Skip To Navigation Skip To Content
Colour mode:
Home > News > Disabled people get bolshy!
This article is old and may be out of date

Disabled people get bolshy!

Transport for All

The streets and cyberspace are buzzing at...

The streets and cyberspace are buzzing at the moment with many disabled people protesting against cuts to benefits and services – brought on by the austerity measures of the Conservative led governement.

Much ire has been directed at MP for Disabled people Maria Miller and the cuts that are being planned for the Disability Living Allowance. With the mobility component of the DLA already being scrapped for disabled people who live in residential care – the Government is seeking to reform the entire benefit and replace it with a Personal Independence Payment (PIP).

The Government has indicated it wants to do away with ‘automatic entitlements’ and also ‘consider’ the aids and adaptations that people seeking the new benefit could use. This could mean a wheelchair user who is a paraplegic would be hauled into ‘regular robust assesments’ and also recieve less benefits due to the mobility aids she uses.

The disability rights blog – ‘one label, one voice’ has launched a petition against the consultation itself stating that:

“We, the undersigned, urge the Minister for Disabled People to recall the Public Consultation on Disability Living Allowance (DLA) reform, and to cease work on reform of this benefit, due to serious flaws in the consultation paper. As such, the consultation questions are deeply skewed and any answers will be likely to support wholesale reform. This is both unfair and unwise, and will cause hardship for many disabled people“.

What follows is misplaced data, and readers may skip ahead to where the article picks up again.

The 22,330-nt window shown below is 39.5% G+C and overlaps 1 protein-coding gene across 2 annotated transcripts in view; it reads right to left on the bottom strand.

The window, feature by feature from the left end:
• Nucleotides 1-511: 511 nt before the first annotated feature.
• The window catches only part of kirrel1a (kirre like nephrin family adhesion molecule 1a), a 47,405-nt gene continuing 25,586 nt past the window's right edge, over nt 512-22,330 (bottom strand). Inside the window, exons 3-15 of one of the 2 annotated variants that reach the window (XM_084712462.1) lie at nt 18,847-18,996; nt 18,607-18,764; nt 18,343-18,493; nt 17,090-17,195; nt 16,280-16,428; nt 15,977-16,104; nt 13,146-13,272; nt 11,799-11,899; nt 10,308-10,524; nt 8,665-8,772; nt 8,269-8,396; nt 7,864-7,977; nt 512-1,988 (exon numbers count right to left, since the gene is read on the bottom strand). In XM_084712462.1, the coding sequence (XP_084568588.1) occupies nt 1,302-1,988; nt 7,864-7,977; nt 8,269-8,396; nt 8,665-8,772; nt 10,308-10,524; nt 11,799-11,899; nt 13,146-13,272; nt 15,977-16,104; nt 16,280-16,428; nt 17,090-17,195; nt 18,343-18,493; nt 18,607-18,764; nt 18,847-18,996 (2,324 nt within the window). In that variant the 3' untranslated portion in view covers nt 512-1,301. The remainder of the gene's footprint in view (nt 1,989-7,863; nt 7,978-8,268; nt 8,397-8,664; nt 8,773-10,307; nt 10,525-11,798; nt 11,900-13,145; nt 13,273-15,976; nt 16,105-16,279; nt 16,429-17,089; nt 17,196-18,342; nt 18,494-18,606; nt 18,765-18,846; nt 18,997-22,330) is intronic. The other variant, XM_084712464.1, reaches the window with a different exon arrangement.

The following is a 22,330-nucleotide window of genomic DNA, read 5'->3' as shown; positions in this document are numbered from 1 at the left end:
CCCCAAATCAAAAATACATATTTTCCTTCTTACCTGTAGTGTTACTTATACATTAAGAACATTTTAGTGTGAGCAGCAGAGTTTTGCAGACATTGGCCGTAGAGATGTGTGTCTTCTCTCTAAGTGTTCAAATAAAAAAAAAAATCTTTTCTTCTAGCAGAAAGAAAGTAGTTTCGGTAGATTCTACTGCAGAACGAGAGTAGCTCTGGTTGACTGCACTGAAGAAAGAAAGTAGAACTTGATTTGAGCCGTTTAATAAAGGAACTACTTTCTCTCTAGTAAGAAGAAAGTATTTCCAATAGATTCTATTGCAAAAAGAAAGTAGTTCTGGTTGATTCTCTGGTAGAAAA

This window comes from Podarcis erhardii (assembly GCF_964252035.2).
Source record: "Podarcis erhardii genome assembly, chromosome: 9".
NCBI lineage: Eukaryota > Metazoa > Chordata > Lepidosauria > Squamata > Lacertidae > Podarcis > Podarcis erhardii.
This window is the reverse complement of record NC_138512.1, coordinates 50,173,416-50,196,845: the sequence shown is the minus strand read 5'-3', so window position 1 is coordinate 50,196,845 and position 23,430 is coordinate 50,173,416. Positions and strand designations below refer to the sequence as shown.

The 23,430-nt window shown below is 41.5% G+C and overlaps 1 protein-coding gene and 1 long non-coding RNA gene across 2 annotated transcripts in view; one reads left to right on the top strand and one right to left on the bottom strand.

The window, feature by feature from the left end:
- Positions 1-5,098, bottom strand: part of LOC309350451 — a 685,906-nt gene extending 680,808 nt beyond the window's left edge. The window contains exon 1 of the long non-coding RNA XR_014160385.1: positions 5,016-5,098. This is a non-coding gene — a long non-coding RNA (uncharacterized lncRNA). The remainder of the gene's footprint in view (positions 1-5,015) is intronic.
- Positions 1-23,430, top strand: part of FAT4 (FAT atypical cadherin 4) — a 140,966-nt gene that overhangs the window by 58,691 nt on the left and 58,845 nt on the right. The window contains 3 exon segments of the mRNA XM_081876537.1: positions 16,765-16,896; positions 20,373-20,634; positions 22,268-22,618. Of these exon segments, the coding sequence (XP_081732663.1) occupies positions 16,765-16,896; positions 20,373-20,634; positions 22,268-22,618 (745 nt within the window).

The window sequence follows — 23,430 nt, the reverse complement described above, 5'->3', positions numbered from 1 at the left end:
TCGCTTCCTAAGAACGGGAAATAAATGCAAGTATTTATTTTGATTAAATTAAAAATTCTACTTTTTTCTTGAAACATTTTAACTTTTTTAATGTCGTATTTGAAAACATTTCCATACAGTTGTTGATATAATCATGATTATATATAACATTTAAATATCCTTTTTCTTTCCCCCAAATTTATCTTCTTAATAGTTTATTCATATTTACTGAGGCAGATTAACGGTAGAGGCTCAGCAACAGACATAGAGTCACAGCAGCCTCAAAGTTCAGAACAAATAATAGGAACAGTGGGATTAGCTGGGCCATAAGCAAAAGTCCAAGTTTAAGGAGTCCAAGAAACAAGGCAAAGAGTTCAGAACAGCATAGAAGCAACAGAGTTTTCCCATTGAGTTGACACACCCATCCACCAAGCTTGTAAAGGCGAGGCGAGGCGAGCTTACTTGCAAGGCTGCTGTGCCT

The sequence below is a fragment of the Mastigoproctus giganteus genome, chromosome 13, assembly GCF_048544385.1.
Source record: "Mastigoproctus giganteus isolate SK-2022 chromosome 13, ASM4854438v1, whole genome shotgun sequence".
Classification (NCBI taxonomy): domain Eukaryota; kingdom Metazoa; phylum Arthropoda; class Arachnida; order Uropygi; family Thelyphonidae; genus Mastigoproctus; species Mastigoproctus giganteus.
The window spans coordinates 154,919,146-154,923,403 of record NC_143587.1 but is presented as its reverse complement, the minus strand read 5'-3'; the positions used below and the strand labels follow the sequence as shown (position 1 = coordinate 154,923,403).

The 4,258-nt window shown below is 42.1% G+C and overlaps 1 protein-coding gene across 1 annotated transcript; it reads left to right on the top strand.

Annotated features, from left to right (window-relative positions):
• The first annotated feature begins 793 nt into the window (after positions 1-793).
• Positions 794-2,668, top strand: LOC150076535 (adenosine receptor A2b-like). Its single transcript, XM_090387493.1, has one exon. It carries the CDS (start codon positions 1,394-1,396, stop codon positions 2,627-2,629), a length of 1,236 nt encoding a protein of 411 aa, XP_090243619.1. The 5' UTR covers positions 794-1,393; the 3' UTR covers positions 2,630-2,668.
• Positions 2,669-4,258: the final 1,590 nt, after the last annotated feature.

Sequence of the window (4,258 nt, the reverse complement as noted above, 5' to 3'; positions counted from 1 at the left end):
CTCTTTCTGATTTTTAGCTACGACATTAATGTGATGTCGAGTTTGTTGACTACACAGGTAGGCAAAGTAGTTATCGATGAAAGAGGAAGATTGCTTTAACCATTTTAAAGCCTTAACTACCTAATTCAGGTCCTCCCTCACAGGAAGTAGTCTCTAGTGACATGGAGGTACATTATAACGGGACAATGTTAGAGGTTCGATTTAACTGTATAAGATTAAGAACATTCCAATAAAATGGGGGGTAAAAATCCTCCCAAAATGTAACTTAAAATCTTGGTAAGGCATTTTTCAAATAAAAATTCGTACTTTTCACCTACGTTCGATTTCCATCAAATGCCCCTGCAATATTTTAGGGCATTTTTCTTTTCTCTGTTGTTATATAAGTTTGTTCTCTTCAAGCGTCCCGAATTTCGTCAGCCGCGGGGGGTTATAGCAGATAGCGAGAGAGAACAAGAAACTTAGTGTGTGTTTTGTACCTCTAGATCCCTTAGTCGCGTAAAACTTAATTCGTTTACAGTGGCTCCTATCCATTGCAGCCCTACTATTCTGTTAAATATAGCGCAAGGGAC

It goes on to state:

“Questions are also raised concerning the accuracy of the representation of supporting data. For example, the claim is made that DLA claims have risen by 30% in eight years – without accounting for population growth of 5% in this period, a pronounced demographic shift, and increased awareness of DLA“.

The petition can be found here:

Many other organisations are formulating responses to the proposed cuts and changes:

Neil Coyle of the Disability Alliance says:

“The combined effects of the Government agenda for DLA risks meaning disabled people are unable to participate, less likely to work and more likely to live in poverty. Disability Alliance also today began consulting on DLA to ensure a thorough investigation of the issues involved. Our research will be an in-depth analysis of DLA use, disabled people’s needs and potential risks in the Government plans.”

The Alliance is encouraging people to put forwrad their views on the proposed changes:

More information is available via their website:

Meanwhile other protest groups are also continuing to voice their concerns that disabled people are facing the brunt of the cuts being announced by local and national government.

Disabled People Against the Cuts (DPAC) was formed by a group of disabled people after the first mass protest against the austerity cuts and their impact on disabled people held on the 3rd October in Birmingham. It continues to organise and support a range of actions, protests and meetings around defending and extending the rights of disabled people.

On its website it states

‘DPAC is about disabled people and their allies. DPAC is UK based but we know that disabled people in other countries are suffering from austerity cuts and a lack of fundamental rights. We welcome all to join us in fighting for justice and human rights for all disabled people’

Another site which has been co-ordinating actions and reporting on what disabled activists are up to is:

The website states: ‘This is just the beginning. We will not pay for their crisis’

A man standing in front of a painted brick wall smiling at the camera. He is holding a cane and is wearing glasses, a black jacket and a grey t-shirt. A man standing in front of a painted brick wall smiling at the camera. He is holding a cane and is wearing glasses, a black jacket and a grey t-shirt.

Support us

We can't do this without your support. Take action, give what you can, or sign up as a member - and join our movement of disabled people fighting for a better future.